Is My Beer Ready For Secondary Fermentation?

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bafinaire

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Hello everyone!

I’m on my first attempt at brewing using the Northern Brewer deluxe starter kit (block party amber ale). One week ago put my wort with yeast in a dark closet that has an average temperature around 70 degrees. I never noticed activity in my airlock but I think that is due to an imperfect seal in my lid.

This is what I see after one week. I never saw a krausen but looks like there may have been one that dissipated? I’m trying to decide if I had proper fermentation activity and if I should wait another week or if it is ready for the secondary fermantator.

I have attached a picture for review.

Thank you!

965F5BDF-C8DB-4326-A4CC-F9CECC7F72EE.jpeg
 
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Hello everyone!

I’m on my first attempt at brewing using the Northern Brewer deluxe starter kit (block party amber ale). One week ago put my wort with yeast in a dark closet that has an average temperature around 70 degrees. I never noticed activity in my airlock but I think that is due to an imperfect seal in my lid.

This is what I see after one week. I never saw a krausen but looks like there may have been one that dissipated? I’m trying to decide if I had proper fermentation activity and if I should wait another week or if it is ready for the secondary fermantator.

I have attached a picture for review.

Thank you!

View attachment 581306
Did you take any gravity readings beforehand?
 

Novacor

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Looks to me like your fermentation is going great. You are correct that the ring you see above the beer is where the krausen was before it fell. I would leave it alone for another week, and then bottle. Skip the secondary.
 

Tribe Fan

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That beer has definitely been fermenting. Take a gravity reading and compare it to the finished OG for that style. If it's close, wait a day, take another reading and repeat until you have the same readings two days in a row.

Technically, you can transfer to secondary anytime you want as long as you don't cold crash it and stop the fermentation process. Leaving it on the yeast cake will finish the primary fermentation faster though, so don't rush thinking you are ahead of schedule and will save time.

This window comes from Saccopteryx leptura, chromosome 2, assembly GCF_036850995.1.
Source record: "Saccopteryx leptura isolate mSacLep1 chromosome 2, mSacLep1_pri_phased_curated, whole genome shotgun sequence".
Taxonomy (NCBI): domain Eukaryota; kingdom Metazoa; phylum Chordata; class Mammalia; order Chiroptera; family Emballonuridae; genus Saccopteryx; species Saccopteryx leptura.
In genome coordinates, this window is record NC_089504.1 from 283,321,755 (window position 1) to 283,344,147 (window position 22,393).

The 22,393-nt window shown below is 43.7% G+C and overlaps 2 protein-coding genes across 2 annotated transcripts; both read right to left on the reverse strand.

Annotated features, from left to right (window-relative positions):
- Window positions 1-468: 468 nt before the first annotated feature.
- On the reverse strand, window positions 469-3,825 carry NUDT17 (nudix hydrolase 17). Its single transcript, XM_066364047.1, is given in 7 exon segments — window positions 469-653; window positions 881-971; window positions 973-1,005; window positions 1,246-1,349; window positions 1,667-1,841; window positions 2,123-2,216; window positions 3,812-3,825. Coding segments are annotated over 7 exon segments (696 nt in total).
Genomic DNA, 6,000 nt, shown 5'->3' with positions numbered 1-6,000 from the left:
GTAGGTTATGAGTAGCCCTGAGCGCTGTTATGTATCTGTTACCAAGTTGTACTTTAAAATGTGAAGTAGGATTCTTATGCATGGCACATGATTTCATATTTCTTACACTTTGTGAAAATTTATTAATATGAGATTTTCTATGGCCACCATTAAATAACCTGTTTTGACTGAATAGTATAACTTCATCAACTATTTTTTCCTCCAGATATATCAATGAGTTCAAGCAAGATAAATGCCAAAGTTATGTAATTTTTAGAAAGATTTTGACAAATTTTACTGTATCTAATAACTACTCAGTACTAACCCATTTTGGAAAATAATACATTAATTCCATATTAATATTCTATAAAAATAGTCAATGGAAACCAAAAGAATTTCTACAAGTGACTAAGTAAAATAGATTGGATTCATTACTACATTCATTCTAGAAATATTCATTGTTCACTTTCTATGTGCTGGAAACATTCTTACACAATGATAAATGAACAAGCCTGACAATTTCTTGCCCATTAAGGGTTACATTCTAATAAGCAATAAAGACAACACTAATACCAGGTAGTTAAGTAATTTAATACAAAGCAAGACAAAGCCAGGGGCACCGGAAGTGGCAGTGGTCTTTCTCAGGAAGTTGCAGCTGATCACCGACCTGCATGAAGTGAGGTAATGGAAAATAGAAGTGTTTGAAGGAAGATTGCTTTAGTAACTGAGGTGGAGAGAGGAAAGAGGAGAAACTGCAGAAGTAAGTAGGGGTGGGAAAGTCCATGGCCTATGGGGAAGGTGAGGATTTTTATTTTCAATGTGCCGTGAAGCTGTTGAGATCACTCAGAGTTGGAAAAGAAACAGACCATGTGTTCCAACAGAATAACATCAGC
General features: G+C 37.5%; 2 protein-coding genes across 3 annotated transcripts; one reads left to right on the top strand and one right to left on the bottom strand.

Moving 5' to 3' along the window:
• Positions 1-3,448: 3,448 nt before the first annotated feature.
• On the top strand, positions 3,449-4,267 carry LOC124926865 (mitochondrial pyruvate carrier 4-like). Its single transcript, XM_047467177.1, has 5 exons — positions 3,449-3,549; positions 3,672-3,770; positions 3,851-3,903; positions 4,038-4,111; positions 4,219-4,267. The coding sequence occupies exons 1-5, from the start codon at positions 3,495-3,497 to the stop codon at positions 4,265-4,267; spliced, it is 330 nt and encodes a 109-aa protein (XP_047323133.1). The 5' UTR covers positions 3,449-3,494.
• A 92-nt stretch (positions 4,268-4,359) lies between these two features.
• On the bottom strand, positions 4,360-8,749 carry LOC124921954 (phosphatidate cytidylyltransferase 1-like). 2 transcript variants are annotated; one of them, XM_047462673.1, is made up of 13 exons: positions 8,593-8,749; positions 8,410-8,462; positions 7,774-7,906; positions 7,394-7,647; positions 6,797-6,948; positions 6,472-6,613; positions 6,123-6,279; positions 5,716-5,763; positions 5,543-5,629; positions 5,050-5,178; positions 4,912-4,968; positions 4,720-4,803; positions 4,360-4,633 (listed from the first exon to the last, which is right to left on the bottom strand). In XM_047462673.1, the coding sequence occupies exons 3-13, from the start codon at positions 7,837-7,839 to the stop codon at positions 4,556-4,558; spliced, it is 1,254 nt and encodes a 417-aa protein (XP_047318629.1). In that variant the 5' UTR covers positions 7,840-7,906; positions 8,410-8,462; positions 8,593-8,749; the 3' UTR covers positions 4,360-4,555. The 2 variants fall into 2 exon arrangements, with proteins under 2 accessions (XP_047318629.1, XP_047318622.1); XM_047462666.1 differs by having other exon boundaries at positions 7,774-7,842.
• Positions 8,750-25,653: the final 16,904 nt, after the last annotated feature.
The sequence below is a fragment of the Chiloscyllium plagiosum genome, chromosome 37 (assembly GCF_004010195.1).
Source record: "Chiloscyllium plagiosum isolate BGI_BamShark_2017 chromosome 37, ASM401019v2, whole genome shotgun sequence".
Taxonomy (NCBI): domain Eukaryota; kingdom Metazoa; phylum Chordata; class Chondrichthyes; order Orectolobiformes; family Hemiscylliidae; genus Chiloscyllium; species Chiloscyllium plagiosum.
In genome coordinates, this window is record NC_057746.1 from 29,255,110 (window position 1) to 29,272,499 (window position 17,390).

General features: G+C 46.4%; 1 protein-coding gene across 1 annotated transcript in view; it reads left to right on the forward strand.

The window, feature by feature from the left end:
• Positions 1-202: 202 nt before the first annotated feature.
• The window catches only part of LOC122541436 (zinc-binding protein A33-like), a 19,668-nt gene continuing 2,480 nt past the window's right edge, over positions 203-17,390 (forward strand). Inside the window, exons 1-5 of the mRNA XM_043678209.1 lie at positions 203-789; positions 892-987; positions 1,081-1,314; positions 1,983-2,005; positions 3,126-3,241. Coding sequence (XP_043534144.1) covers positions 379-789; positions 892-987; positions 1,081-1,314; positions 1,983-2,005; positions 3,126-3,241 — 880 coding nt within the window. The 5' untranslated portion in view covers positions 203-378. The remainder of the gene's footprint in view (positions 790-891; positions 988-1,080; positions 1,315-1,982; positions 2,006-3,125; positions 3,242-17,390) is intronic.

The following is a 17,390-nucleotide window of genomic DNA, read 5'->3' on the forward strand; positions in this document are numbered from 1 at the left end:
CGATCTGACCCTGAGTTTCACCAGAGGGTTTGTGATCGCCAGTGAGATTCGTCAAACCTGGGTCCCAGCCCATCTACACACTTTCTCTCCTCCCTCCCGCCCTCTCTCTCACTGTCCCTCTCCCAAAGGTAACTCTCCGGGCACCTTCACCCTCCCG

I rarely put mine in a secondary at all. The only mistake you need to worry about here is not doing readings and bottling a beer before it has completed fermentation.
 

mongoose33

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As @Novacor notes, the ring around the bucket above the beer is a krausen ring.

You have beer.

But you may, in the future, want to reduce the temperature at which the beer ferments. Unless you are doing a farmhouse or Saison, which are fermented warm, a typical ale fermentation temp homebrewers use is in the middle 60s. I typically aim for 64, but I have an Amber I do at 67.

Your ambient temp was 70, but yeast is exothermic, meaning it produces heat while fermentation proceeds. The fermenting wort can be 5-10 degrees higher than the ambient temperature.

You can easily mange this using a swamp cooler--get a turkey pan from the dollar store, put your bucket in it. Fill the turkey pan to near full, then drape an old t-shirt over it so that it dangles in the water. The water will wick up and through evaporation, help cool the fermenter. It'll pretty much offset the increase in temp from fermentation.

Here's an example:

swampcooler.jpg

Enjoy that beer--sure looks good in the bucket!
 

NGD

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Did you take any gravity readings beforehand?
The NB deluxe starter kit doesnt usually come with a hydrometer.

@bafinaire Congrats on your first batch! Your assumptions were likely correct about the seal. Looks like perfectly good beer in there. The other posters suggestions have the bases pretty well covered. Are you bottling or kegging?

The idea wether to secondary or not is a personal preference. You’ll find multi-page threads on the subject arguing pros and cons. Choose whats best for you.
 
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bafinaire

bafinaire

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Thank you for the confirmation and advice everyone. I’m glad to know I am on the right path.

@Tribe Fan I took a measurement. Currently I am at approximately 1.012. My sheet for this style says O.G. is 1.042. I am assuming I should keep letting it go?